VALIANT FRONT : Welcoming the Challenge, New Coach Mark Lovett Boldly Predicts a Resurrection of the Once-Proud Football Program at St. Genevieve

Times Staff Writer

Dusk is drawing a golden curtain on a summer’s day at the Alemany High athletic field, but in a huddle of St. Genevieve football players the mood is dark.

The Valiants have just been humbled by the home team in their first passing-league exhibition of the season. There were touchdowns at the end of many an Indian rainbow on this evening, leaving Valiant defenders to grapple with their own despair and self-doubt.

Coach Mark Lovett had feared such a performance, but he also had predicted it. And now, standing amid the gloom of his weary charges, he would attempt to explain it.

“Folks, they’re supposed to beat the crap out of us,” he begins. “They’re Division I and we’re Division VII. . . . We’re just starting, just getting ready. This is just practice. There’s no reason to get depressed about it.”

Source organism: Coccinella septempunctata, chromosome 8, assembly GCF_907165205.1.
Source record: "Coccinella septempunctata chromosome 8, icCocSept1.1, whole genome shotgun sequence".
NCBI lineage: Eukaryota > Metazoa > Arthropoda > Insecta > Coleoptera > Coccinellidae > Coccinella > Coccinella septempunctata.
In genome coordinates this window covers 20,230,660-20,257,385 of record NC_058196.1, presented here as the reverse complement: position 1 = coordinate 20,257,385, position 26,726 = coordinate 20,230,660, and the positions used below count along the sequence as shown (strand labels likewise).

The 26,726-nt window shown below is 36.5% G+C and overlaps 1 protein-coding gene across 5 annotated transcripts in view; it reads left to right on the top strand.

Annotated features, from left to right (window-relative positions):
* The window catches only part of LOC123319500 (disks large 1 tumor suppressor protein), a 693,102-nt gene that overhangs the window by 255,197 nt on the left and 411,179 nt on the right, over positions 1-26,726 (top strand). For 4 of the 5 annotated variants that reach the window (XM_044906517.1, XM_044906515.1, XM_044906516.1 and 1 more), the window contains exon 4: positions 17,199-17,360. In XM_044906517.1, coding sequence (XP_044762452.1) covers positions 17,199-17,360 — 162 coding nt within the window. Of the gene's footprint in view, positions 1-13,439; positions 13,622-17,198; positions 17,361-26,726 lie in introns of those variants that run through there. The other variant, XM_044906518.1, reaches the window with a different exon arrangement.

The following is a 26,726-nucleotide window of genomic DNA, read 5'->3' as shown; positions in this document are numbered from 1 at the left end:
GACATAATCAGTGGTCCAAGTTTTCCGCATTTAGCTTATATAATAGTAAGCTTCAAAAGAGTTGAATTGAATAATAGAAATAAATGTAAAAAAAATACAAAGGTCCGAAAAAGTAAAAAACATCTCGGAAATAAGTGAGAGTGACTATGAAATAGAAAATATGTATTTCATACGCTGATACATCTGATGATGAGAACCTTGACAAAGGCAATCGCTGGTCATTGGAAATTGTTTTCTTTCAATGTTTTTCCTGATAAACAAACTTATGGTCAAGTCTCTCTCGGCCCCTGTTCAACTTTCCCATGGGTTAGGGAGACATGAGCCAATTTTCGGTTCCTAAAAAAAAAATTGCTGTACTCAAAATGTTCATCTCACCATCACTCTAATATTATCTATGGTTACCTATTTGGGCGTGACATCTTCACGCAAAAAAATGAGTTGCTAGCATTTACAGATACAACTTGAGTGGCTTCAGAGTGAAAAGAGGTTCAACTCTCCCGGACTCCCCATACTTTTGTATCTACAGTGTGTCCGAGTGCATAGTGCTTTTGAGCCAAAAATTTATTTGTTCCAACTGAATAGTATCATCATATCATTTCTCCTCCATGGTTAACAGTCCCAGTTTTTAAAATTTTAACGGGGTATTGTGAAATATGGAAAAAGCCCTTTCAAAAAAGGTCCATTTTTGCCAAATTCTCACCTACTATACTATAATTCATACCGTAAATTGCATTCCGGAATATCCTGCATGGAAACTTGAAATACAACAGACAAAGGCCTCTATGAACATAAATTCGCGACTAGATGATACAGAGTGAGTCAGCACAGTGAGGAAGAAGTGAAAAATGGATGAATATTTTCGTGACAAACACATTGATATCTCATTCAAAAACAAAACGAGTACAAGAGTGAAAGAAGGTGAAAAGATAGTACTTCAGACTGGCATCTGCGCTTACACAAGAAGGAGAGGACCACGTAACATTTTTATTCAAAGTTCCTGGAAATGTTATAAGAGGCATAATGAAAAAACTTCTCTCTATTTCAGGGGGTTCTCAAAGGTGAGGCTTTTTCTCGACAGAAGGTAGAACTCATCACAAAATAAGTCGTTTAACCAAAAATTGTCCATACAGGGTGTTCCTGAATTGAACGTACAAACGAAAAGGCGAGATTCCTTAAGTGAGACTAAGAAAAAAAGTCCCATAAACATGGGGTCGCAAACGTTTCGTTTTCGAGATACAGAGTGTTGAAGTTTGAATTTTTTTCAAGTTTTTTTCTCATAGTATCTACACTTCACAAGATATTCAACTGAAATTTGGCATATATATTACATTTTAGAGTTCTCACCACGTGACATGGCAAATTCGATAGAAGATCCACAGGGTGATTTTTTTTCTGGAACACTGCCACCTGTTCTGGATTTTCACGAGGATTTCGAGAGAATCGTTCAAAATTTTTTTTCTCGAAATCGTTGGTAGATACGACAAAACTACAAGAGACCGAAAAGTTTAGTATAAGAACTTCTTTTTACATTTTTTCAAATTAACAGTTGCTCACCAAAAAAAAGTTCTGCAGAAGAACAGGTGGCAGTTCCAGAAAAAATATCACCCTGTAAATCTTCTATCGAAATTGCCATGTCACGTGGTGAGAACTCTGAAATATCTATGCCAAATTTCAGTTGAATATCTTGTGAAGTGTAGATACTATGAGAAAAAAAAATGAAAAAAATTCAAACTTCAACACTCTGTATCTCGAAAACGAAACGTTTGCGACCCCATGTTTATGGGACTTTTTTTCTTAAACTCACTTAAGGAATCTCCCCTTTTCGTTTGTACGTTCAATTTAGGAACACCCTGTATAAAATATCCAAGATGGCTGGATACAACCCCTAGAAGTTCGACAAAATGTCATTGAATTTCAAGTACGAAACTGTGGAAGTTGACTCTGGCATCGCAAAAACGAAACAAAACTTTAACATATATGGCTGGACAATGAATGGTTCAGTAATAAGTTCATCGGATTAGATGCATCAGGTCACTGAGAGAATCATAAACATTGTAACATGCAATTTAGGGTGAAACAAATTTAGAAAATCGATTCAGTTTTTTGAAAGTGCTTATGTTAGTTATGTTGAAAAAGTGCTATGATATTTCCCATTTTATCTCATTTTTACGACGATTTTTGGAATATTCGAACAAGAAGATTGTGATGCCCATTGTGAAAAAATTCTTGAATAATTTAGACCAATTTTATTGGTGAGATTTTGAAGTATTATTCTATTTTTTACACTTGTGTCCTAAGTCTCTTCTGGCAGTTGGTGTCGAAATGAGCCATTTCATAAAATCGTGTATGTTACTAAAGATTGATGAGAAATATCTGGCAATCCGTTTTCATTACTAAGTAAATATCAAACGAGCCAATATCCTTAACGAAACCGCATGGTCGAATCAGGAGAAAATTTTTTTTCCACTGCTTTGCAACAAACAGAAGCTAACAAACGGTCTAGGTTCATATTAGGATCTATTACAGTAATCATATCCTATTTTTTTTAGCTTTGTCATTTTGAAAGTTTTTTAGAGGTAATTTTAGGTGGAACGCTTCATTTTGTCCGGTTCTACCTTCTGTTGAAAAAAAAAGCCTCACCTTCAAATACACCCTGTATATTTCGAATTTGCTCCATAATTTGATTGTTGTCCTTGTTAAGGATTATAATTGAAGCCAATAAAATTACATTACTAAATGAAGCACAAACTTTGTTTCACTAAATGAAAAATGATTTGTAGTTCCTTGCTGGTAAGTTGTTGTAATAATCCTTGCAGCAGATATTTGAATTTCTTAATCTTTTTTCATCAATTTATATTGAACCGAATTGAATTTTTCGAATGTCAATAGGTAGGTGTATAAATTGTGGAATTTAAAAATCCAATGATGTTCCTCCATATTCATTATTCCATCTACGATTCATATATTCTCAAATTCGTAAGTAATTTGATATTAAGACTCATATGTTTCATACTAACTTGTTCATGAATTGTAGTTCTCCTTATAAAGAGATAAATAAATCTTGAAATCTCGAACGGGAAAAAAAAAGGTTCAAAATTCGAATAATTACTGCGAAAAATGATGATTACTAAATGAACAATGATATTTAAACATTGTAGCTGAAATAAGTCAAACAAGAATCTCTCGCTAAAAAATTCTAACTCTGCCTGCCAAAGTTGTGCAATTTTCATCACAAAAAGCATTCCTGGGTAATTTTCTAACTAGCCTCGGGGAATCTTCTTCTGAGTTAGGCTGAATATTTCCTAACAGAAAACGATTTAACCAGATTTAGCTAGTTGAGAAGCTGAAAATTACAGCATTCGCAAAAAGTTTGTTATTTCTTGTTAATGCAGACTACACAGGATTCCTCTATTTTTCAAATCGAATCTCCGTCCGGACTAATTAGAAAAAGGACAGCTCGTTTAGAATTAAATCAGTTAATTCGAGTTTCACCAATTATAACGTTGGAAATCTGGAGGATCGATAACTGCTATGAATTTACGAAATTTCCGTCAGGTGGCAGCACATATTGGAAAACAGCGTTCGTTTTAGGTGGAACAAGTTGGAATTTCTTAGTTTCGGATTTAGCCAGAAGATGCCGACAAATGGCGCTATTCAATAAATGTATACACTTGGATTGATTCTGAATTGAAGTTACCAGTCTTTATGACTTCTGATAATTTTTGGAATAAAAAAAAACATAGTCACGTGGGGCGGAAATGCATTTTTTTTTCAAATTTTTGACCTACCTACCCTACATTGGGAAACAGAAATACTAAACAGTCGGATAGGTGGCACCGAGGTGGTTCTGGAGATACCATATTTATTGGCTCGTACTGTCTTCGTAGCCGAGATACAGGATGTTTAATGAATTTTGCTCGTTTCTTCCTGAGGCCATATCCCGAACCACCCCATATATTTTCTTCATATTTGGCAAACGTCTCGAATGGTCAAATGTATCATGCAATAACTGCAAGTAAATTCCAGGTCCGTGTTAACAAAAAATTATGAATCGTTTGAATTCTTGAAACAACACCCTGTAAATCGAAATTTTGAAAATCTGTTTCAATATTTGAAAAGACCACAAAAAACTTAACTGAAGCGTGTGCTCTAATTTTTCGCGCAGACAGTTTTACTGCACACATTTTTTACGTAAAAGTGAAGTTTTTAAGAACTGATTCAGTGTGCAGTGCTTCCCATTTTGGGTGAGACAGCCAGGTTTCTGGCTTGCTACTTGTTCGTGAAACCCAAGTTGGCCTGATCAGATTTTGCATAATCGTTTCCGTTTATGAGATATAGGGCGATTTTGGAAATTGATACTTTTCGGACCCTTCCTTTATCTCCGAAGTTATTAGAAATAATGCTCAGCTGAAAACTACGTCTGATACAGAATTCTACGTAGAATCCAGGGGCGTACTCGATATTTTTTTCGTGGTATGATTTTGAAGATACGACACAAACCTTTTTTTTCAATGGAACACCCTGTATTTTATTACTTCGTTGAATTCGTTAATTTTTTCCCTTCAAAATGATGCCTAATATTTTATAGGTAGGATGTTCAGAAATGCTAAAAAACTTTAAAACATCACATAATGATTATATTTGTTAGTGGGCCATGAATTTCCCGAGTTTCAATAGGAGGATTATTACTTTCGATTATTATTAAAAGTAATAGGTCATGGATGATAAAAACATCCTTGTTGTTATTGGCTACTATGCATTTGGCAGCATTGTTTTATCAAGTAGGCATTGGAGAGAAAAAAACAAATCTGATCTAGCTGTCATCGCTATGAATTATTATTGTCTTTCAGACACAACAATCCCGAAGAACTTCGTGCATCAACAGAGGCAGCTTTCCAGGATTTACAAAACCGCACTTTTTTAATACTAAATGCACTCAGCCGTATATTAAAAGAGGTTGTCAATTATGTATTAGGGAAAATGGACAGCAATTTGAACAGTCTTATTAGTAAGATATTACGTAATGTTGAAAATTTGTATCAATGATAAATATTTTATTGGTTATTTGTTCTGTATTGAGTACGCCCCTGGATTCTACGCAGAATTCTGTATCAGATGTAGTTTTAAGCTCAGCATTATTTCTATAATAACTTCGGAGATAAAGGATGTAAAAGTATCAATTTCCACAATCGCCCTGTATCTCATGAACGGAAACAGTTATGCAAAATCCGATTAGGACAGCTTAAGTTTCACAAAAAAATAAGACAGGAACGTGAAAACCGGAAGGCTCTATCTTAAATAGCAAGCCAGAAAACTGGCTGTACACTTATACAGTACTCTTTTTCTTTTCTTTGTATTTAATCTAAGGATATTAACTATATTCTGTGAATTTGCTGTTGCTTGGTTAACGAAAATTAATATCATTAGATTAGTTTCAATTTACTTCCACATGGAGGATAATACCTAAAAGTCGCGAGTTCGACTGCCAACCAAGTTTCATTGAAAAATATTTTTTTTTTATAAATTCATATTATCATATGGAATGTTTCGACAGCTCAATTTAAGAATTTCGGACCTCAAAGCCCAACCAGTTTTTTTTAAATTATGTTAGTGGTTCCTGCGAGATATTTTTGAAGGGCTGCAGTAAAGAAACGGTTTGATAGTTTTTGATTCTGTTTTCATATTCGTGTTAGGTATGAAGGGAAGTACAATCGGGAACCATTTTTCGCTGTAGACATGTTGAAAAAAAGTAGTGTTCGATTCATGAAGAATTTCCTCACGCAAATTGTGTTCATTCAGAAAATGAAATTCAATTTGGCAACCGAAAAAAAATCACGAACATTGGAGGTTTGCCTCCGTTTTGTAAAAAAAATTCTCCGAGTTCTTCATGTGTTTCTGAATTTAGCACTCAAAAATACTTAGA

But depressed they are, and who could blame them?

St. Genevieve, which had qualified for the playoffs in nine of the previous 12 seasons, ended up 1-8 last season and was outscored, 255-38, in its losses. So excuse the returning players who might be experiencing a moment of doubt. Or worse, a flashback.

They have been told--promised, in fact--by their new coach that they won’t suffer through a similar season again. Was it a lie?

“I was nervous for the guys, but I think after our little talk they understand,” Lovett would later confide. “That’s the way it’s supposed to go the first time around.”


His statement is made confidently. At the very least, it seems, he has convinced himself.

Lovett, 34, was selected to coach St. Genevieve from a field of almost two dozen candidates, and not necessarily because of his background as an assistant the past three seasons at Cal State Northridge.